The United States of Soccer: Where Did Americans Watch the USMNT?

Millions of Americans gathered in front of televisions across the country yesterday to watch the United States men’s national team lose to Belgium. Overall, in the 56 markets metered digitally by Nielsen, the match drew an impressive 9.6 rating. However, that number was much bigger in some markets than in others.


Nobody had World Cup fever as much as New Yorkers. The USA-Belgium match drew a huge 15.0 rating there, by far the highest mark anywhere in the country. Here are the top five markets according to today’s data:

1. New York: 15.0

2. Hartford/New Haven: 13.2

3. Washington, D.C.: 12.8

4. Richmond/Petersburg: 12.3

5. Boston: 12.2

Those eastern cities outpaced all other locations, and in general it’s fair to say that watching the game was more popular on the East Coast than anywhere else. The match garnered over a 10.0 in 15 markets, and of those 15, 13 are in the eastern time zone, where the match started at 4 p.m., a reasonably acceptable time to stop working for the day.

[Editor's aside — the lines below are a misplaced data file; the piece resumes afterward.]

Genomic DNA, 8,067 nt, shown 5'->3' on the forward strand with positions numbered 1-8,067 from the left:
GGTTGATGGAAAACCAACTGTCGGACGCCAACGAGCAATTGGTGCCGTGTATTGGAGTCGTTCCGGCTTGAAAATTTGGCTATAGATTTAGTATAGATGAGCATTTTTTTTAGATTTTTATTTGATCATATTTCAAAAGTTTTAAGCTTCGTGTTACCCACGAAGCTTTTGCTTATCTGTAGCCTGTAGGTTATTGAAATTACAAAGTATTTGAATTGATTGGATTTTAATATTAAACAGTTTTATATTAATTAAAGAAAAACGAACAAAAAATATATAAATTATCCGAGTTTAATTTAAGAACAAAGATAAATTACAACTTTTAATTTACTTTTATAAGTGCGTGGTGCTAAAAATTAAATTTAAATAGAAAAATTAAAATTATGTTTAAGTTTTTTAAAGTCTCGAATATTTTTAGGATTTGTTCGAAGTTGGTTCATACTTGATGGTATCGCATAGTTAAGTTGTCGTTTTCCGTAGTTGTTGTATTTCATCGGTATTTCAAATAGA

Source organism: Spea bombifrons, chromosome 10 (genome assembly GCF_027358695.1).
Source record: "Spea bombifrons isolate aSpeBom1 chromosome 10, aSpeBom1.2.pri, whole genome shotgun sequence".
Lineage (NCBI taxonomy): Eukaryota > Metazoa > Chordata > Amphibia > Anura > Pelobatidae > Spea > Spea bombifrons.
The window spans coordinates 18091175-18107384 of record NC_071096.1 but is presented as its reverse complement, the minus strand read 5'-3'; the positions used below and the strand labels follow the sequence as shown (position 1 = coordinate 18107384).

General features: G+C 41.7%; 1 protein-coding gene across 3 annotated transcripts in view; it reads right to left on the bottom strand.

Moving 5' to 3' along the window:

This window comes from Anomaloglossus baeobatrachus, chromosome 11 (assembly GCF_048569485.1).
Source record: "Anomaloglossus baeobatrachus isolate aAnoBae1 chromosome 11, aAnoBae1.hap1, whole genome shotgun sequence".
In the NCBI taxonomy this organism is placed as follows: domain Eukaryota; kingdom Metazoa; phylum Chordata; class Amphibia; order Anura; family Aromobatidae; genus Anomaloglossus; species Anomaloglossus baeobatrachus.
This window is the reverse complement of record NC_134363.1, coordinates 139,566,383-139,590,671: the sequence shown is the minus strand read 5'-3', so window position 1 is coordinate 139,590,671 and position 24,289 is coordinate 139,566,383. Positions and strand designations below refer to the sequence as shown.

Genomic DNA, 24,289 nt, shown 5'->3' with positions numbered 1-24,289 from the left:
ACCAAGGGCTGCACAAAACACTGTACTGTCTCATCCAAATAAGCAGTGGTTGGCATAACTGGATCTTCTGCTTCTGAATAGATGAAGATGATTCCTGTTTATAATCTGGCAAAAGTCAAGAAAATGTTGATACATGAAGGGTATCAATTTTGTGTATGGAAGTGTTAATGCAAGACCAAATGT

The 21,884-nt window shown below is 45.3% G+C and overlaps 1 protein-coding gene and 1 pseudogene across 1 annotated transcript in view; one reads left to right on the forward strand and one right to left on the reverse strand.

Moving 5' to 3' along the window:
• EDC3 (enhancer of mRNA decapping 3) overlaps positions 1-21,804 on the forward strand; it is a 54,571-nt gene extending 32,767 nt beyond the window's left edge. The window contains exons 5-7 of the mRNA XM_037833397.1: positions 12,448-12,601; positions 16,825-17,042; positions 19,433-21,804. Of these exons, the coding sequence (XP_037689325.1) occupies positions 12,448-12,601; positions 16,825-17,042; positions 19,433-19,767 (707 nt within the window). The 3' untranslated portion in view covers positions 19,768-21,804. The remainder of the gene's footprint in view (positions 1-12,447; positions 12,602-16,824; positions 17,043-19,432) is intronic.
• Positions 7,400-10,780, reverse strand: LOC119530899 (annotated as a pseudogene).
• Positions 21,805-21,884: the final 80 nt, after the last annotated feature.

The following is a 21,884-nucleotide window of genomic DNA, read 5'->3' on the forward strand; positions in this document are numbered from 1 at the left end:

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The match drew its lowest ratings in the Dallas–Fort Worth market, and was generally less popular in places like Oklahoma, Tennessee, and Texas (Austin excluded). However, while those markets were comparatively poor, that the match drew a 9.6 overall rating in Nielsen’s metered markets should be the main takeaway here. For comparison, that’s almost exactly the same average rating that Monday Night Football drew in 2013, and only a point lower than the 2014 NBA Finals averaged — and both of those broadcasts were in prime time. It’s also important to note that these ratings might be artificially low considering that many viewers chose to watch the match at large gatherings as opposed to at home, where television is typically consumed. These impressive weekday daytime ratings nationwide provide yet another demonstration of our growing love affair with soccer.

Filed Under: 2014 World Cup, USMNT, Soccer, World Cup, Kirk Goldsberry

Kirk Goldsberry is a professor and Grantland staff writer.

Archive @ kirkgoldsberry